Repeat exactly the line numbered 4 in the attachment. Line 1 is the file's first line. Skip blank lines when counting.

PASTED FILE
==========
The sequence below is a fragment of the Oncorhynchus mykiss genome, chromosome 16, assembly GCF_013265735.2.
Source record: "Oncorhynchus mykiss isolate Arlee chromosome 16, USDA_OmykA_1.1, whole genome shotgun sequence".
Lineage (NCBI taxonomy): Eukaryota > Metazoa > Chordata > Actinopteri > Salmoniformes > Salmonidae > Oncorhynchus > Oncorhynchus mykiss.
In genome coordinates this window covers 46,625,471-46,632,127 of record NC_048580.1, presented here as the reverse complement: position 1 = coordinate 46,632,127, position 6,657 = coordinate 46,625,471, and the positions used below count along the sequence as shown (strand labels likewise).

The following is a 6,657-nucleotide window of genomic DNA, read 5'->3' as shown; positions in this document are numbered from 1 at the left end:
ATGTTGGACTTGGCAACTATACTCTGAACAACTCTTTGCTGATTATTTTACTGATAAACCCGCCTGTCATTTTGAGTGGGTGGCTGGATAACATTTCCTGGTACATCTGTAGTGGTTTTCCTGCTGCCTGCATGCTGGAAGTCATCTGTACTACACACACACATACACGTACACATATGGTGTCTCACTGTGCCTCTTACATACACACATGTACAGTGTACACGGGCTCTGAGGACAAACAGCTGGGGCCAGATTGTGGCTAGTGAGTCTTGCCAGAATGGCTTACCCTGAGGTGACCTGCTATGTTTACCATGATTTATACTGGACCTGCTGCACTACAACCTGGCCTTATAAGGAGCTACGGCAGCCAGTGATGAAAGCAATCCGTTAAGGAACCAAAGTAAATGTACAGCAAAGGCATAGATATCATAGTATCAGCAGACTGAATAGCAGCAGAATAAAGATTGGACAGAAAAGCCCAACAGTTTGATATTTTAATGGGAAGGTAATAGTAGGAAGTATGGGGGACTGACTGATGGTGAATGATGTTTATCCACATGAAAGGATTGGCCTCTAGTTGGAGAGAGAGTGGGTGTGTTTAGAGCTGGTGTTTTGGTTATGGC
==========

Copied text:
In genome coordinates this window covers 46,625,471-46,632,127 of record NC_048580.1, presented here as the reverse complement: position 1 = coordinate 46,632,127, position 6,657 = coordinate 46,625,471, and the positions used below count along the sequence as shown (strand labels likewise).